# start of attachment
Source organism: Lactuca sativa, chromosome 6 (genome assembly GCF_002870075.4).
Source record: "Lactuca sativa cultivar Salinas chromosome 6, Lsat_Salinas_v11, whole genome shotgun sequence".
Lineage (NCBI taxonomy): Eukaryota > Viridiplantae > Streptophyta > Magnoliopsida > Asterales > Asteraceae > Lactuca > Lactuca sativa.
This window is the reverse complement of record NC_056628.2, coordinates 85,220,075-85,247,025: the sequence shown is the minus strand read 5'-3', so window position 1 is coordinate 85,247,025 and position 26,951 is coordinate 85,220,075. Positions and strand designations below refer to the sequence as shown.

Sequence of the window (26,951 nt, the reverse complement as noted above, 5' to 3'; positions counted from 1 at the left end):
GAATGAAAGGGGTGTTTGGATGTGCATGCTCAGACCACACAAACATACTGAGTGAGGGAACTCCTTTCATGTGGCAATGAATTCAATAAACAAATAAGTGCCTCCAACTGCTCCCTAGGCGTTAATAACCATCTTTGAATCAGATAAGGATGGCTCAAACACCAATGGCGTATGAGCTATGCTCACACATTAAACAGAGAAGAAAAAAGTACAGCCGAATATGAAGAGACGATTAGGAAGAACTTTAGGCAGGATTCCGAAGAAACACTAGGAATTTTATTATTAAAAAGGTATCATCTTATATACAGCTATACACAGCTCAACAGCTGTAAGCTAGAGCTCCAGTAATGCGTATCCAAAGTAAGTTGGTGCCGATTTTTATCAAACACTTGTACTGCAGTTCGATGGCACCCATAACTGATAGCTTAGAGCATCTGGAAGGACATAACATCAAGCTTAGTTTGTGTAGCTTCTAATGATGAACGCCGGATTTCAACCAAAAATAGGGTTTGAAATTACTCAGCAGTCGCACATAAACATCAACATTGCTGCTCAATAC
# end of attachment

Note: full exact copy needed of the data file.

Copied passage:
Source organism: Lactuca sativa, chromosome 6 (genome assembly GCF_002870075.4).
Source record: "Lactuca sativa cultivar Salinas chromosome 6, Lsat_Salinas_v11, whole genome shotgun sequence".
Lineage (NCBI taxonomy): Eukaryota > Viridiplantae > Streptophyta > Magnoliopsida > Asterales > Asteraceae > Lactuca > Lactuca sativa.
This window is the reverse complement of record NC_056628.2, coordinates 85,220,075-85,247,025: the sequence shown is the minus strand read 5'-3', so window position 1 is coordinate 85,247,025 and position 26,951 is coordinate 85,220,075. Positions and strand designations below refer to the sequence as shown.

Sequence of the window (26,951 nt, the reverse complement as noted above, 5' to 3'; positions counted from 1 at the left end):
GAATGAAAGGGGTGTTTGGATGTGCATGCTCAGACCACACAAACATACTGAGTGAGGGAACTCCTTTCATGTGGCAATGAATTCAATAAACAAATAAGTGCCTCCAACTGCTCCCTAGGCGTTAATAACCATCTTTGAATCAGATAAGGATGGCTCAAACACCAATGGCGTATGAGCTATGCTCACACATTAAACAGAGAAGAAAAAAGTACAGCCGAATATGAAGAGACGATTAGGAAGAACTTTAGGCAGGATTCCGAAGAAACACTAGGAATTTTATTATTAAAAAGGTATCATCTTATATACAGCTATACACAGCTCAACAGCTGTAAGCTAGAGCTCCAGTAATGCGTATCCAAAGTAAGTTGGTGCCGATTTTTATCAAACACTTGTACTGCAGTTCGATGGCACCCATAACTGATAGCTTAGAGCATCTGGAAGGACATAACATCAAGCTTAGTTTGTGTAGCTTCTAATGATGAACGCCGGATTTCAACCAAAAATAGGGTTTGAAATTACTCAGCAGTCGCACATAAACATCAACATTGCTGCTCAATAC